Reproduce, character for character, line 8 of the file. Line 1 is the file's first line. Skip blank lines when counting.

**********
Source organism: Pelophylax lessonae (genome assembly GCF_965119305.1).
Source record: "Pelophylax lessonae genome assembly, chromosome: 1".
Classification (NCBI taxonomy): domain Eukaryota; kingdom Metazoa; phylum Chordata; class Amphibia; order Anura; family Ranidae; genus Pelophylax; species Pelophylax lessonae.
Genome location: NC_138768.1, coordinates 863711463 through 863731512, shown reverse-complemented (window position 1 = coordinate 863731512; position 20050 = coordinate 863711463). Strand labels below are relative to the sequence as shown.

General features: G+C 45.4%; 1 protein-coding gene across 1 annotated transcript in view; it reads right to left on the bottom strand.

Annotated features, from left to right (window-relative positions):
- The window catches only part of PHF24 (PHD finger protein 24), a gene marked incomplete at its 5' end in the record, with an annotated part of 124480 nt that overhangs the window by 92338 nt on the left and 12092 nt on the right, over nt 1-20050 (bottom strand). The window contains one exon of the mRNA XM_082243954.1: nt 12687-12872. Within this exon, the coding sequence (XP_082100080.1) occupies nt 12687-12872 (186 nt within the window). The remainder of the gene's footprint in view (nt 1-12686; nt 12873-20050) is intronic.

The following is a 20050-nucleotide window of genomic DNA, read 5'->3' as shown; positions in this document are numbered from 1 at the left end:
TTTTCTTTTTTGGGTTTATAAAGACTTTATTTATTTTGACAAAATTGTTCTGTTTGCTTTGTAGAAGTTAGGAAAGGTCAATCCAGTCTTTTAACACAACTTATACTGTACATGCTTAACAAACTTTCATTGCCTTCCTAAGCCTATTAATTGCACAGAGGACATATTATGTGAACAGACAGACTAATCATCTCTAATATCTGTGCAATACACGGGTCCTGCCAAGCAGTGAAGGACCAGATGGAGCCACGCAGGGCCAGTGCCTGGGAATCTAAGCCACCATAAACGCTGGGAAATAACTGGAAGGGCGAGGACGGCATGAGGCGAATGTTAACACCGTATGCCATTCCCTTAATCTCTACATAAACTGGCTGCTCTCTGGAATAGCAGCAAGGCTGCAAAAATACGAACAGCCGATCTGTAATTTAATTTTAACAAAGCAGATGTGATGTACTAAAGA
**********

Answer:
The following is a 20050-nucleotide window of genomic DNA, read 5'->3' as shown; positions in this document are numbered from 1 at the left end: